CHE 300

Environmental Science

Dr. J. A. Schneider
Dept. of Chemistry
SUNY Oswego
Oswego, NY 13126

Rm: 237 Snygg Hall
Tel: 315.312.2124

Languages Across the Curriculum

The World in Two Pages (The Global Citizen: Island Press, 1991) by Donella Meadows

THE INTERACTION Council is a group of ex-heads-of-state from many countries. Its members include Pierre Trudeau of Canada, Helmut Schmidt of West Germany, and others from Europe, Asia, Africa, and Latin America. The Interaction Council is a forum where these people, who are retired but who still carry considerable clout, can update themselves about weighty matters, debate, and work out possible policies to take back to their home governments.

So I was flattered to be asked in 1985 to prepare a paper for the Interaction Council about the state of the world's resources and environment. There was just one problem. "Be sure not to go over two pages," I was told. "They never read anything over two pages."

Two pages on the state of the planet? Well, I did the best I could. Here's what I came up with - the world's shortest report on the state of resources and the environment (the numbers have been updated to 1990).

Each day on this planet 35,000 people die of starvation, 26,000 of them children. This human toll is equivalent to 100 fully loaded 747-jets crashing every day. It is the same number of deaths every three days as were caused by the Hiroshima atomic bomb explosion. And each day, because of population growth, there are 220,000 more mouths to feed.

Yet enough food is already raised each year to feed not only the current human population of 5.2 billion, but also the population of 6.1 billion expected by the year 2000.

Each day 57 million tons of topsoil are lost to erosion, enough to cover more than my entire town of Plainfield, New Hampshire, to a depth of 8 inches. Each day there are 70 square miles more of desert, each four years an area greater than West Germany.

Yet the amount of food produced on the planet has doubled in the past thirty-five years. Hundreds of thousands of farmers know and practice agricultural technologies that preserve the soil, minimize the use of harmful chemicals, and still produce high yields. If their techniques could be widely adopted, world food production could be doubled again.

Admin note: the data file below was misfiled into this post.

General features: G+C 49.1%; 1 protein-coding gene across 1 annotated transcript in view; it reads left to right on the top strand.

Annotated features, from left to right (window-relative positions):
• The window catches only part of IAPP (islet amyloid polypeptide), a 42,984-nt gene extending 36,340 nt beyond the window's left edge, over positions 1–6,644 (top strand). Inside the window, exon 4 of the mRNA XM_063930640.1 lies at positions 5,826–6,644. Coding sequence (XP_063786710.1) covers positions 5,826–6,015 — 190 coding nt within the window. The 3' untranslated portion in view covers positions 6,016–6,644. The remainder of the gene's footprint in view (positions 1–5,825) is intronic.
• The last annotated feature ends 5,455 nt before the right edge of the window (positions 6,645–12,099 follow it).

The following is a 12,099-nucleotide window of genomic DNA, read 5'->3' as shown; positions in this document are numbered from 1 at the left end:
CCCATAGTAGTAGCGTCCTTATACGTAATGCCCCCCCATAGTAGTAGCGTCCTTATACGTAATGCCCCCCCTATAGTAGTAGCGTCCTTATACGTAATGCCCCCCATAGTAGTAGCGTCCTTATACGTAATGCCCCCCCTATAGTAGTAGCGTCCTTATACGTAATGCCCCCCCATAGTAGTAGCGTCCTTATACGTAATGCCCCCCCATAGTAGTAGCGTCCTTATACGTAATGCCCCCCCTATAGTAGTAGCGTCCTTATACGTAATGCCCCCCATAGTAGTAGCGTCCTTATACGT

In the Third World 60 percent of the people do not have access to clean drinking water, which causes billions of preventable illnesses, infections, and deaths each year. One-fourth of the world's freshwater runoff is now made unusable by pollution.

Yet the amount of money that could provide clean water to everyone is only one-third the amount the world spends on cigarettes. The annual stable freshwater runoff of the planet is sufficient to supply double the present rate of human use - more if water is conserved or if unnecessary pollution is stopped.

Each day there are 80 square miles less of tropical forest. The annual loss of forest is equal to an area larger than Maine or Indiana. This forest loss results in soil erosion, flooding and drought, siltation of water reservoirs, extinction of species, and enhancement of the greenhouse effect.

Yet much of that deforestation is economically unviable, sustained only by the subsidies of governments that do not understand the direct economic value of a living forest. Saving the forest would actually make money for some of the poorest nations of the world.

Each minute 60 million barrels of oil - which is nonrenewable - are burned. We pay for it in spills, toxic wastes, foreign debt, urban air pollution, acid rain, and the release of carbon dioxide into the atmosphere at such rates as to threaten global climate change.

Yet the world could produce all its current goods and services with at most one-fourth of the energy it now uses just by using it more efficiently. Two thousand times our total global energy consumption arrives free from the sun each day; it is infinitely renewable and nonpolluting.

Each day on this planet $2 billion is spent on armaments.

Each day between ten and one hundred species of life become extinct because their habitats have been destroyed by human activity.

For the first time in history over 50 percent of the human race is literate. Seven full-time television channels and 31,000 simultaneous telephone circuits now link 109 nations through 14 satellites in earth synchronous orbit. United Nations data systems are providing the world's first standardized, comprehensive information on population, environment, and economic activity. Our ability to gather and communicate information has never been greater.

The world as a whole still has more than enough resources to meet all human needs. Never before has the human population had such power, knowledge, organization, and riches with which to manage those resources wisely and to meet those human needs sustainably. Simultaneously, never before have so many resources been wasted and destroyed on such a large scale in so many parts of the planet or have so many people lived lives of deprivation and suffering.

I never heard whether the Interaction Council did anything with this information. But the important question is, what will the rest of us do with it?

Donella Meadows lives in Plainfield, N.H. and is an adjunct professor of Environmental Studies at Dartmouth College.

All material (except for some code, external links and Optional Readings) © Jeffery A. Schneider, 2003